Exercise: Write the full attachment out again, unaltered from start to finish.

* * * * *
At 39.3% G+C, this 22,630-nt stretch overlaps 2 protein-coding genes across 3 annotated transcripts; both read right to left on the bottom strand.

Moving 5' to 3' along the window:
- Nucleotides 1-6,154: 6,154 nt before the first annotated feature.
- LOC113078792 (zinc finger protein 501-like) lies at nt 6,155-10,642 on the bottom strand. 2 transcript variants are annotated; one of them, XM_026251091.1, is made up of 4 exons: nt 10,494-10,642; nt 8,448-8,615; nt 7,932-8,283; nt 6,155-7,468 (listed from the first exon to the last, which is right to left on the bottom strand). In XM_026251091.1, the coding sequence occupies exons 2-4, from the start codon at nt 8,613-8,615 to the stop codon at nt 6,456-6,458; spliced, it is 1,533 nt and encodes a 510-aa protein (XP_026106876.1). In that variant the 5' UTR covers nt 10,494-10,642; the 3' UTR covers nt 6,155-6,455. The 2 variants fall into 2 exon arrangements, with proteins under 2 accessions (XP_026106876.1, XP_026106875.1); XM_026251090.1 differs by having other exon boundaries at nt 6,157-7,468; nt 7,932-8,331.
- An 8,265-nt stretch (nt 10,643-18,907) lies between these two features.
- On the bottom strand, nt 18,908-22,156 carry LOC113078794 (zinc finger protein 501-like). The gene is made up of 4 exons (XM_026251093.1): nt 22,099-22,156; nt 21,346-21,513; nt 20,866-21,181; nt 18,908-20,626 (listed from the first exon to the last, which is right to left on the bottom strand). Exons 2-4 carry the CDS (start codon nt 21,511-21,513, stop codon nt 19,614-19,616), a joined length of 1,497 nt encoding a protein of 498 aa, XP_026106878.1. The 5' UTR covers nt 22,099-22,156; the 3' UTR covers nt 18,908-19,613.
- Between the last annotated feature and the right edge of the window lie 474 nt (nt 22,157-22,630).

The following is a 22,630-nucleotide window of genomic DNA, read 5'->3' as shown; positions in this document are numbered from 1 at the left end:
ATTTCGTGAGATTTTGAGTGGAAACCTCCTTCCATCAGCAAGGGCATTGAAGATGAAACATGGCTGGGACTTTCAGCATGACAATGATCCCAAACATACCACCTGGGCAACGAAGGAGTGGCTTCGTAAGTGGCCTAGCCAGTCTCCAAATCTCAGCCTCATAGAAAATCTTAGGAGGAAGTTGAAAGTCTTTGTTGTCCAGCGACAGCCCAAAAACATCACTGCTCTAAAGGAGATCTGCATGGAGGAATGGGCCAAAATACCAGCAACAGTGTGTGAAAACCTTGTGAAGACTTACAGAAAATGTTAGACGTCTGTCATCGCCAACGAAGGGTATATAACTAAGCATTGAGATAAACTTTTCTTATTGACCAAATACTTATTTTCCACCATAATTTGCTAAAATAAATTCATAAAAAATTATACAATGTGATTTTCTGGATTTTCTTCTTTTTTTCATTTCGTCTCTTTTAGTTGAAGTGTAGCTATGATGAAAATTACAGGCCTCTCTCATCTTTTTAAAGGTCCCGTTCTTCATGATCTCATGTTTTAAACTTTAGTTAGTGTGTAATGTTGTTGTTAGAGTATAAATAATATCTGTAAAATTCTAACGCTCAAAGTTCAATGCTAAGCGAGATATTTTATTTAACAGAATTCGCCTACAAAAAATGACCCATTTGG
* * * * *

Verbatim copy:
At 39.3% G+C, this 22,630-nt stretch overlaps 2 protein-coding genes across 3 annotated transcripts; both read right to left on the bottom strand.

Moving 5' to 3' along the window:
- Nucleotides 1-6,154: 6,154 nt before the first annotated feature.
- LOC113078792 (zinc finger protein 501-like) lies at nt 6,155-10,642 on the bottom strand. 2 transcript variants are annotated; one of them, XM_026251091.1, is made up of 4 exons: nt 10,494-10,642; nt 8,448-8,615; nt 7,932-8,283; nt 6,155-7,468 (listed from the first exon to the last, which is right to left on the bottom strand). In XM_026251091.1, the coding sequence occupies exons 2-4, from the start codon at nt 8,613-8,615 to the stop codon at nt 6,456-6,458; spliced, it is 1,533 nt and encodes a 510-aa protein (XP_026106876.1). In that variant the 5' UTR covers nt 10,494-10,642; the 3' UTR covers nt 6,155-6,455. The 2 variants fall into 2 exon arrangements, with proteins under 2 accessions (XP_026106876.1, XP_026106875.1); XM_026251090.1 differs by having other exon boundaries at nt 6,157-7,468; nt 7,932-8,331.
- An 8,265-nt stretch (nt 10,643-18,907) lies between these two features.
- On the bottom strand, nt 18,908-22,156 carry LOC113078794 (zinc finger protein 501-like). The gene is made up of 4 exons (XM_026251093.1): nt 22,099-22,156; nt 21,346-21,513; nt 20,866-21,181; nt 18,908-20,626 (listed from the first exon to the last, which is right to left on the bottom strand). Exons 2-4 carry the CDS (start codon nt 21,511-21,513, stop codon nt 19,614-19,616), a joined length of 1,497 nt encoding a protein of 498 aa, XP_026106878.1. The 5' UTR covers nt 22,099-22,156; the 3' UTR covers nt 18,908-19,613.
- Between the last annotated feature and the right edge of the window lie 474 nt (nt 22,157-22,630).

The following is a 22,630-nucleotide window of genomic DNA, read 5'->3' as shown; positions in this document are numbered from 1 at the left end:
ATTTCGTGAGATTTTGAGTGGAAACCTCCTTCCATCAGCAAGGGCATTGAAGATGAAACATGGCTGGGACTTTCAGCATGACAATGATCCCAAACATACCACCTGGGCAACGAAGGAGTGGCTTCGTAAGTGGCCTAGCCAGTCTCCAAATCTCAGCCTCATAGAAAATCTTAGGAGGAAGTTGAAAGTCTTTGTTGTCCAGCGACAGCCCAAAAACATCACTGCTCTAAAGGAGATCTGCATGGAGGAATGGGCCAAAATACCAGCAACAGTGTGTGAAAACCTTGTGAAGACTTACAGAAAATGTTAGACGTCTGTCATCGCCAACGAAGGGTATATAACTAAGCATTGAGATAAACTTTTCTTATTGACCAAATACTTATTTTCCACCATAATTTGCTAAAATAAATTCATAAAAAATTATACAATGTGATTTTCTGGATTTTCTTCTTTTTTTCATTTCGTCTCTTTTAGTTGAAGTGTAGCTATGATGAAAATTACAGGCCTCTCTCATCTTTTTAAAGGTCCCGTTCTTCATGATCTCATGTTTTAAACTTTAGTTAGTGTGTAATGTTGTTGTTAGAGTATAAATAATATCTGTAAAATTCTAACGCTCAAAGTTCAATGCTAAGCGAGATATTTTATTTAACAGAATTCGCCTACAAAAAATGACCCATTTGG